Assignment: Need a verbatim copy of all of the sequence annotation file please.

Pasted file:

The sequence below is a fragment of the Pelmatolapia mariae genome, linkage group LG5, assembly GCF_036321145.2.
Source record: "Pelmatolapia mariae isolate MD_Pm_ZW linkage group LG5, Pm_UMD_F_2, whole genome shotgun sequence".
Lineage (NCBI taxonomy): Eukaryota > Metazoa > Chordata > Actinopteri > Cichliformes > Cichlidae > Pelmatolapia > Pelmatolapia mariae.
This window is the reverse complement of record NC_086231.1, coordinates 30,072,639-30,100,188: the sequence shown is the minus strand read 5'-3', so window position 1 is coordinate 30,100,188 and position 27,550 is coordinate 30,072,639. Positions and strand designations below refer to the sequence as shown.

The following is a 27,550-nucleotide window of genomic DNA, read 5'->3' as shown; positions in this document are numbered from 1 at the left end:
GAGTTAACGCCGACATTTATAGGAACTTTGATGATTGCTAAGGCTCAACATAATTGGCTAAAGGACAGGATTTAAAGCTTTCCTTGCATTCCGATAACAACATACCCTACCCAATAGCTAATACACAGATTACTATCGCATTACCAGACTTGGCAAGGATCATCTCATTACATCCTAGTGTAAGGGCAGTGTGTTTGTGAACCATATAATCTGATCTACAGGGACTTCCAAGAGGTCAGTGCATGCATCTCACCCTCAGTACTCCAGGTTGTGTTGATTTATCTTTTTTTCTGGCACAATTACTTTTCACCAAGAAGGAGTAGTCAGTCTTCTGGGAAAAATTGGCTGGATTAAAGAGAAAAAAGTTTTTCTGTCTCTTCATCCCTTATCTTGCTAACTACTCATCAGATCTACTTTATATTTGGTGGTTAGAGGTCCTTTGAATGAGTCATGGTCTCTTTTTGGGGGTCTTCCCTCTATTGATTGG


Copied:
The sequence below is a fragment of the Pelmatolapia mariae genome, linkage group LG5, assembly GCF_036321145.2.
Source record: "Pelmatolapia mariae isolate MD_Pm_ZW linkage group LG5, Pm_UMD_F_2, whole genome shotgun sequence".
Lineage (NCBI taxonomy): Eukaryota > Metazoa > Chordata > Actinopteri > Cichliformes > Cichlidae > Pelmatolapia > Pelmatolapia mariae.
This window is the reverse complement of record NC_086231.1, coordinates 30,072,639-30,100,188: the sequence shown is the minus strand read 5'-3', so window position 1 is coordinate 30,100,188 and position 27,550 is coordinate 30,072,639. Positions and strand designations below refer to the sequence as shown.

The following is a 27,550-nucleotide window of genomic DNA, read 5'->3' as shown; positions in this document are numbered from 1 at the left end:
GAGTTAACGCCGACATTTATAGGAACTTTGATGATTGCTAAGGCTCAACATAATTGGCTAAAGGACAGGATTTAAAGCTTTCCTTGCATTCCGATAACAACATACCCTACCCAATAGCTAATACACAGATTACTATCGCATTACCAGACTTGGCAAGGATCATCTCATTACATCCTAGTGTAAGGGCAGTGTGTTTGTGAACCATATAATCTGATCTACAGGGACTTCCAAGAGGTCAGTGCATGCATCTCACCCTCAGTACTCCAGGTTGTGTTGATTTATCTTTTTTTCTGGCACAATTACTTTTCACCAAGAAGGAGTAGTCAGTCTTCTGGGAAAAATTGGCTGGATTAAAGAGAAAAAAGTTTTTCTGTCTCTTCATCCCTTATCTTGCTAACTACTCATCAGATCTACTTTATATTTGGTGGTTAGAGGTCCTTTGAATGAGTCATGGTCTCTTTTTGGGGGTCTTCCCTCTATTGATTGG